Mycological Progress

, Volume 13, Issue 3, pp 819–831 | Cite as

Three new genera of fungi from extremely acidic soils

  • Martina Hujslová
  • Alena Kubátová
  • Martin Kostovčík
  • Robert A. Blanchette
  • Z. Wilhelm de Beer
  • Milada Chudíčková
  • Miroslav Kolařík
Original Article


Extremely acidic soils (pH < 3) harbour poorly diversified mycobiota that are very different from less acidic habitats. During investigations of the mycobiota from several highly acidic soils in the Czech Republic and a coastal site in the Antarctic Peninsula, a group of hyaline fungal isolates was obtained. Based on phenotype and nuclear ribosomal DNA sequences (ITS region, SSU, LSU), the isolates belonged to three phylogenetic lineages within two different classes, Sordariomycetes and Leotiomycetes (Pezizomycotina, Ascomycota). The first lineage is described here as a new genus and species Acidothrix acidophila gen. nov. et sp. nov. (Amplistromataceae, Sordariomycetes, Ascomycota). The most closely related species to this new clade are wood-inhabiting fungi. The isolates belonging to the second and the third lineages are also described as two new genera and species Acidea extrema gen. nov. et sp. nov. and Soosiella minima gen. nov. et sp. nov. (Helotiales, Leotiomycetes, Ascomycota). Their position and the relationships within Helotiales are discussed. Soosiella minima was acidotolerant, Acidothrix acidophila and Acidea extrema exhibited both acidotolerant and acidophilic characteristics. All the species were slightly halophilic. The adaptation of hyaline fungi from mesophilic lineages to highly acidic environments has been revealed. The association between highly acidic and Antarctic habitats is discussed.


Amplistromataceae Micromycetes Acidophilic Acidomyces Acidiella Helotiales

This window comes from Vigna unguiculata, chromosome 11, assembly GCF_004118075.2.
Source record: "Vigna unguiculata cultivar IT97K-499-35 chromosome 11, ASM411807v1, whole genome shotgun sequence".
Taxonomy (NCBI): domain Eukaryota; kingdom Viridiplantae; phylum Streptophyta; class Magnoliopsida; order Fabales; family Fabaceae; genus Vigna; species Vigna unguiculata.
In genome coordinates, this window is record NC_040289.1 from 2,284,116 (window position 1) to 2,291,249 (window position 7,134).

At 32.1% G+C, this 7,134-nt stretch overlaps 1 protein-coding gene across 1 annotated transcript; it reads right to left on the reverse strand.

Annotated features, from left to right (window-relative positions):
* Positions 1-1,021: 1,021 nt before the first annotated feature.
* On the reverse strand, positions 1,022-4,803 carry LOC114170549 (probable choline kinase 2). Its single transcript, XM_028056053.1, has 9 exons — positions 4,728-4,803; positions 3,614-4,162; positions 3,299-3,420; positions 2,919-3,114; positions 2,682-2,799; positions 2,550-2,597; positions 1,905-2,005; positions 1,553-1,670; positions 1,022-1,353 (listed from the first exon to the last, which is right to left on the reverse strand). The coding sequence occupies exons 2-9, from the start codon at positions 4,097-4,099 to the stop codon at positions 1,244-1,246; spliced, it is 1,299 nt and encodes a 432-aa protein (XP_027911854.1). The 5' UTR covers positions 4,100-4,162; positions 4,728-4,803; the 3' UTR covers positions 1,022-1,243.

This work was supported by the Grant Agency of the Charles University in Prague (project No. 63009), by Czech Institutional Research Concept (No. AV0Z5020903), and by the institutional resources of the Ministry of Education, Youth and Sports of the Czech Republic. We thank the staff of Soos National Natural Reserve and Sedlecky kaolin a. s. for the permission to sample. We are grateful to Ota Rauch for the selection of localities and Radek Pelc for technical assistance. Research in Antarctica was supported by National Science Foundation Grant No. 0537143 to RAB. We would like to thank the British Antarctic Survey (BAS) and the crew of the HMS Endurance for facilitating travel to sites on the Antarctic Peninsula and Dr. Brett Arenz for his work to collect isolates on Snow Hill Island. The senior author also acknowledges the Forestry and Agricultural Biotechnology Institute (FABI) at the University of Pretoria, South Africa, for support during a sabbatical visit to the Institute.


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Copyright information

© German Mycological Society and Springer-Verlag Berlin Heidelberg 2014

Authors and Affiliations

  • Martina Hujslová
    • 1
    • 2
  • Alena Kubátová
    • 1
  • Martin Kostovčík
    • 2
    • 3
  • Robert A. Blanchette
    • 4
  • Z. Wilhelm de Beer
    • 5
  • Milada Chudíčková
    • 2
  • Miroslav Kolařík
    • 2
  1. 1.Department of Botany, Faculty of ScienceCharles University in PraguePrague 2Czech Republic
  2. 2.Institute of Microbiology, Academy of Sciences of the Czech RepublicPrague 4Czech Republic
  3. 3.Department of Genetics and Microbiology, Faculty of ScienceCharles University in PraguePrague 2Czech Republic
  4. 4.Department of Plant PathologyUniversity of MinnesotaSaint PaulUSA
  5. 5.Department of Microbiology and Plant Pathology, Forestry and Agricultural Biotechnology Institute (FABI)University of PretoriaPretoriaSouth Africa

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